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You might already be sure your dog can recognize you by your voice, but they might not even need their vision or smell to guide them, according to a new study.
Dogs can recognize their owners by their voices alone by making use of some of the same voice properties as humans do, such as pitch and noisiness, a team of researchers found.
“This is the first demonstration that dogs can tell apart their owner’s voice from many others,” Andics Attila, leader of the lab where the study was carried out, said in a press release Tuesday.
The researchers at Eötvös Loránd University in Budapest, Hungary, invited 28 dogs and their owners to play hide-and-seek in the lab, with the dogs tasked with finding their owners behind one of two hiding places while a stranger hid behind the other one.
They played the owner’s voice from the owner’s hiding place, and a stranger’s voice from the other hiding place, both reading out recipes in a neutral tone.
The dogs had to choose from a distance and find their owners. The game had multiple rounds and the owner’s voice was paired with 14 different strangers’ voices.
The dogs found their owner in 82% of cases, researchers said in the press release.
To make sure the dogs were guided by voice alone, and not their sense of smell, in the last two rounds the researchers played the owner’s voice from where the stranger hid.
The dogs still went to where their owners’ voices were coming from, indicating that they did not use their noses in the task.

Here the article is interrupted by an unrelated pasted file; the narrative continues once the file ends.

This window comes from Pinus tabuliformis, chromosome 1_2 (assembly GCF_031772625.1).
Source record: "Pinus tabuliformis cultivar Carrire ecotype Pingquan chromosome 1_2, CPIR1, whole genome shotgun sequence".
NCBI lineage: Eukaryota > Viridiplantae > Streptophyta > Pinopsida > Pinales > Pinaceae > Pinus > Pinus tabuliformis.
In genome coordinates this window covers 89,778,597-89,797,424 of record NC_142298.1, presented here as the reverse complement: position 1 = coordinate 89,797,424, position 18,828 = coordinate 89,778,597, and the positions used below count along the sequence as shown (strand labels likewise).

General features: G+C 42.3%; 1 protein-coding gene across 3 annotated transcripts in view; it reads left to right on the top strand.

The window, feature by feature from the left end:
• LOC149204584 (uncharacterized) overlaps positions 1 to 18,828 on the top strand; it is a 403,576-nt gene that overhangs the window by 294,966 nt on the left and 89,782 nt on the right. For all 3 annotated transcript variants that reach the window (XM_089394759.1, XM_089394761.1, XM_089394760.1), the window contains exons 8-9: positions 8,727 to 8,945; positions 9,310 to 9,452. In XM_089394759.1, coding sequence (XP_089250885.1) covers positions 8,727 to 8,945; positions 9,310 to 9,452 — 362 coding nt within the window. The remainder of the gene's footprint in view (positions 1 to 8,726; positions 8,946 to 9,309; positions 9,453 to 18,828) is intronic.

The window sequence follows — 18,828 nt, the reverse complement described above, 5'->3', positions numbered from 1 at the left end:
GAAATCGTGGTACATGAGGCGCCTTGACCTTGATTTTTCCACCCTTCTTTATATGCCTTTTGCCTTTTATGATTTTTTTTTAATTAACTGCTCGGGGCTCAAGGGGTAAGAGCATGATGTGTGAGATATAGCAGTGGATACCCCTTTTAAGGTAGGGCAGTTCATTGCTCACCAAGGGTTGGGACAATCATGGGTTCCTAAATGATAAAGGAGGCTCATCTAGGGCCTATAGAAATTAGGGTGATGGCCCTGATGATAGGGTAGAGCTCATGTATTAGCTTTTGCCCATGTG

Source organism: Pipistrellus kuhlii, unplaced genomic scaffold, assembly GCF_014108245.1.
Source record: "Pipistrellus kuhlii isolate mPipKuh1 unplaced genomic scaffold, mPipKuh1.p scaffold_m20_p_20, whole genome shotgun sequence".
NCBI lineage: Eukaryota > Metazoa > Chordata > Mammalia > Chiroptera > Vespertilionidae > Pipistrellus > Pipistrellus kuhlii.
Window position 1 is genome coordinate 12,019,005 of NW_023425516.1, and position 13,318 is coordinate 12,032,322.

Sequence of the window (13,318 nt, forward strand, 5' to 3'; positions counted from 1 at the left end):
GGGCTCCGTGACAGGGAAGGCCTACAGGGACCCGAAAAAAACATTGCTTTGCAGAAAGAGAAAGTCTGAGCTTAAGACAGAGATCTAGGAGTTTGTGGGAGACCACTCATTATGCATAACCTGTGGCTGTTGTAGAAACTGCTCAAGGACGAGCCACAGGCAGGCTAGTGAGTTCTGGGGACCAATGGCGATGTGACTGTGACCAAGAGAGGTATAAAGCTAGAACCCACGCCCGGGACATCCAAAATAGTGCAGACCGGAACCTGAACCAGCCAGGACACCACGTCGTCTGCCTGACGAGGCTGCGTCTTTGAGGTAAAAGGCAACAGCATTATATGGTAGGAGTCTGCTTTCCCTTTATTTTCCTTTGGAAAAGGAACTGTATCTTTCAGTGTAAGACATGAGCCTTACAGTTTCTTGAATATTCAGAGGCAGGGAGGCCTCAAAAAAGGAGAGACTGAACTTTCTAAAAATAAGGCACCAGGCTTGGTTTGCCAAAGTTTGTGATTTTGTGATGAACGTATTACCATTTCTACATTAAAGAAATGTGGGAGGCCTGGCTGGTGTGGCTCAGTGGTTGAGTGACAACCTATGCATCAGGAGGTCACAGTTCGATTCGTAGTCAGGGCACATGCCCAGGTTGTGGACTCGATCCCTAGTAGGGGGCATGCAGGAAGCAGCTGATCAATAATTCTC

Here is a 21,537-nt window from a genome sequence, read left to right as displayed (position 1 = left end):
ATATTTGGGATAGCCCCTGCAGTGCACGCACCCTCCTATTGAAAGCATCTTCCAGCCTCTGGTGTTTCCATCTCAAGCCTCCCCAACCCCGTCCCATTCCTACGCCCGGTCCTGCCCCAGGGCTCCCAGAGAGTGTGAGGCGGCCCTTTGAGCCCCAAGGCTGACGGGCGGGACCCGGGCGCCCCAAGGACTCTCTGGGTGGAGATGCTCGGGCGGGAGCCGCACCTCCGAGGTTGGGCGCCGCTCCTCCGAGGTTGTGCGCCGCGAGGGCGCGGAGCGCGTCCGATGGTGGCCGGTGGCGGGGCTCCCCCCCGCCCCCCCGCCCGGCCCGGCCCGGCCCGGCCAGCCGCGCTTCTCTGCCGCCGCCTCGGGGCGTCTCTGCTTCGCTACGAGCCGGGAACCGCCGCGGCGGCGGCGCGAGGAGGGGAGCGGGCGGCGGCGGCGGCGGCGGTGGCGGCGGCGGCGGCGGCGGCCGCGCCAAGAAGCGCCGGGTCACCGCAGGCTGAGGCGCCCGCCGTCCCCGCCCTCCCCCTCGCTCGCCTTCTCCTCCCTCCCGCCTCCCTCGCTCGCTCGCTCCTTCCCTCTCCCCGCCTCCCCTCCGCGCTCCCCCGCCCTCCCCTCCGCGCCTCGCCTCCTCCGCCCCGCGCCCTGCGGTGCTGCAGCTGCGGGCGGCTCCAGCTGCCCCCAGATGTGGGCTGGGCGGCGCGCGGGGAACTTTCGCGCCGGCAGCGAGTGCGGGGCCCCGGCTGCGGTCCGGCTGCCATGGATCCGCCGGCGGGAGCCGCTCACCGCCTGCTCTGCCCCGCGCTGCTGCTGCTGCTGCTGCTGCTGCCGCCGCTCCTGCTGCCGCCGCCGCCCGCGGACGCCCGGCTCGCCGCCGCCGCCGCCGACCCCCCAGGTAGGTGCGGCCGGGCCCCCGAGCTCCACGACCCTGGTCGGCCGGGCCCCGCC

“Dogs’ high choosing success rate, their ability to discriminate their owner’s voice from a variety of control voices, and the fact that dogs’ choices were not confounded by either olfactory cues or speaker order indicate that dogs can reliably use identity cues carried by speech,” the researchers wrote in the study.
Tamás Faragó, senior researcher at the Department of Ethology, Eötvös Loránd University, told CNN Thursday that it could be viewed as “surprising” that dogs would not rely more on their sense of smell in such an experiment.
“Probably in a lot of cases dogs have to switch on their nose to find things and they don’t just use it routinely all the time,” he said.
Faragó and his team also explored what exactly in the voices helped dogs to know where their owners were, and found that dogs make use of some of the same voice properties as humans to recognize who is talking. These properties include pitch (higher or lower), noisiness (cleaner or harsher), and timbre (brighter or darker).
If the owner’s and the stranger’s voice differed more in pitch and noisiness it helped dogs to recognize their owner’s voice, researchers found, whereas timbre and other sound properties did not help the dogs to differentiate between their owner and a stranger.
The study’s findings could mean dogs may be able to identify their owner’s voice over the phone, Faragó said.
“This can be important for dogs who have separation anxiety,” he said, adding this could be a “real world application” of the team’s findings.
“Of course, usually, the dogs meet in person with humans so that they can differentiate us by our looks, and also the smell, and they use all these things, but there are more and more research and technology going into this direction.”
The study was published in the Animal Cognition journal February 10.